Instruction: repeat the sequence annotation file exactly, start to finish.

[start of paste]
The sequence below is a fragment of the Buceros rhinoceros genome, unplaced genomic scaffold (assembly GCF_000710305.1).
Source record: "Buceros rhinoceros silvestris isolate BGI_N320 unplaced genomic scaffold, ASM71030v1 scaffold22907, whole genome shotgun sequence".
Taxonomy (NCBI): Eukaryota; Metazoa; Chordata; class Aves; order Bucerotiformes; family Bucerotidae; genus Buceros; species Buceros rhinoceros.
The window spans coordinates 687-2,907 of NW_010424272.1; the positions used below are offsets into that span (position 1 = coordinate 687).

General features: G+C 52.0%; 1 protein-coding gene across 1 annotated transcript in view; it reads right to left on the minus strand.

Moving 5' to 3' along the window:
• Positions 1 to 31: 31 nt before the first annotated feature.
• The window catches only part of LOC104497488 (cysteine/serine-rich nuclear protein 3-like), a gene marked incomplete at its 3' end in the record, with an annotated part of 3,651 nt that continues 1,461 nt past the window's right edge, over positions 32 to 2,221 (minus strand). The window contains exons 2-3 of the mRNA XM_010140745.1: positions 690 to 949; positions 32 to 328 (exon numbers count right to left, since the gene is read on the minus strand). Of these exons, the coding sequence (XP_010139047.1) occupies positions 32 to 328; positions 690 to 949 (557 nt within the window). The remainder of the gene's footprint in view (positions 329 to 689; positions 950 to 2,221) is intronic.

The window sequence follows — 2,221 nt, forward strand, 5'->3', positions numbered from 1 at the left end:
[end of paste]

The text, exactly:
The sequence below is a fragment of the Buceros rhinoceros genome, unplaced genomic scaffold (assembly GCF_000710305.1).
Source record: "Buceros rhinoceros silvestris isolate BGI_N320 unplaced genomic scaffold, ASM71030v1 scaffold22907, whole genome shotgun sequence".
Taxonomy (NCBI): Eukaryota; Metazoa; Chordata; class Aves; order Bucerotiformes; family Bucerotidae; genus Buceros; species Buceros rhinoceros.
The window spans coordinates 687-2,907 of NW_010424272.1; the positions used below are offsets into that span (position 1 = coordinate 687).

General features: G+C 52.0%; 1 protein-coding gene across 1 annotated transcript in view; it reads right to left on the minus strand.

Moving 5' to 3' along the window:
• Positions 1 to 31: 31 nt before the first annotated feature.
• The window catches only part of LOC104497488 (cysteine/serine-rich nuclear protein 3-like), a gene marked incomplete at its 3' end in the record, with an annotated part of 3,651 nt that continues 1,461 nt past the window's right edge, over positions 32 to 2,221 (minus strand). The window contains exons 2-3 of the mRNA XM_010140745.1: positions 690 to 949; positions 32 to 328 (exon numbers count right to left, since the gene is read on the minus strand). Of these exons, the coding sequence (XP_010139047.1) occupies positions 32 to 328; positions 690 to 949 (557 nt within the window). The remainder of the gene's footprint in view (positions 329 to 689; positions 950 to 2,221) is intronic.

The window sequence follows — 2,221 nt, forward strand, 5'->3', positions numbered from 1 at the left end: